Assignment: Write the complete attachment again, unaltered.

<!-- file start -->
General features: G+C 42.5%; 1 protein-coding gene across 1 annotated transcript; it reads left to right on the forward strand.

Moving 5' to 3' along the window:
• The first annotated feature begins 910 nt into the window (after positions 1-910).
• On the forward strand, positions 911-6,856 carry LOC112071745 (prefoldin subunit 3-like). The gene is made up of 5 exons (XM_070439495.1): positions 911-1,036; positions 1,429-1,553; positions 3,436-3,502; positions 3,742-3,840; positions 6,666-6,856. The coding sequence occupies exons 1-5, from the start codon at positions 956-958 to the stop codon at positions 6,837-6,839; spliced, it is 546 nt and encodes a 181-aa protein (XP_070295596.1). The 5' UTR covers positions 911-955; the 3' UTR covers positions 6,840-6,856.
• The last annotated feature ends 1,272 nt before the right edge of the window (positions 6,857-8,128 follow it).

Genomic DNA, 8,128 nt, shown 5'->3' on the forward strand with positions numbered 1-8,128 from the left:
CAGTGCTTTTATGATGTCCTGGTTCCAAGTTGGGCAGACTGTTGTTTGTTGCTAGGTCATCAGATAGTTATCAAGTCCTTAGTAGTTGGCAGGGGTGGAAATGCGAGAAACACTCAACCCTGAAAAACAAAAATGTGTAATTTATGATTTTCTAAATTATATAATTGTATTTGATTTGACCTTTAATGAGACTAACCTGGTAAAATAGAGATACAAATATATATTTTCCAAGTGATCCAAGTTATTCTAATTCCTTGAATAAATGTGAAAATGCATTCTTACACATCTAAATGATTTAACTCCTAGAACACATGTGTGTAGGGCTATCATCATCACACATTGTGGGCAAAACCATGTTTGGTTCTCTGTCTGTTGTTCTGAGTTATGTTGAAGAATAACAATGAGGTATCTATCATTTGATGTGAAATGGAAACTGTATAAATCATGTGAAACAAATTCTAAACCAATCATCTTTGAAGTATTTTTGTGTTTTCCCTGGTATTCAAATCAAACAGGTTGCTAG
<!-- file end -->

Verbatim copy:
General features: G+C 42.5%; 1 protein-coding gene across 1 annotated transcript; it reads left to right on the forward strand.

Moving 5' to 3' along the window:
• The first annotated feature begins 910 nt into the window (after positions 1-910).
• On the forward strand, positions 911-6,856 carry LOC112071745 (prefoldin subunit 3-like). The gene is made up of 5 exons (XM_070439495.1): positions 911-1,036; positions 1,429-1,553; positions 3,436-3,502; positions 3,742-3,840; positions 6,666-6,856. The coding sequence occupies exons 1-5, from the start codon at positions 956-958 to the stop codon at positions 6,837-6,839; spliced, it is 546 nt and encodes a 181-aa protein (XP_070295596.1). The 5' UTR covers positions 911-955; the 3' UTR covers positions 6,840-6,856.
• The last annotated feature ends 1,272 nt before the right edge of the window (positions 6,857-8,128 follow it).

Genomic DNA, 8,128 nt, shown 5'->3' on the forward strand with positions numbered 1-8,128 from the left:
CAGTGCTTTTATGATGTCCTGGTTCCAAGTTGGGCAGACTGTTGTTTGTTGCTAGGTCATCAGATAGTTATCAAGTCCTTAGTAGTTGGCAGGGGTGGAAATGCGAGAAACACTCAACCCTGAAAAACAAAAATGTGTAATTTATGATTTTCTAAATTATATAATTGTATTTGATTTGACCTTTAATGAGACTAACCTGGTAAAATAGAGATACAAATATATATTTTCCAAGTGATCCAAGTTATTCTAATTCCTTGAATAAATGTGAAAATGCATTCTTACACATCTAAATGATTTAACTCCTAGAACACATGTGTGTAGGGCTATCATCATCACACATTGTGGGCAAAACCATGTTTGGTTCTCTGTCTGTTGTTCTGAGTTATGTTGAAGAATAACAATGAGGTATCTATCATTTGATGTGAAATGGAAACTGTATAAATCATGTGAAACAAATTCTAAACCAATCATCTTTGAAGTATTTTTGTGTTTTCCCTGGTATTCAAATCAAACAGGTTGCTAG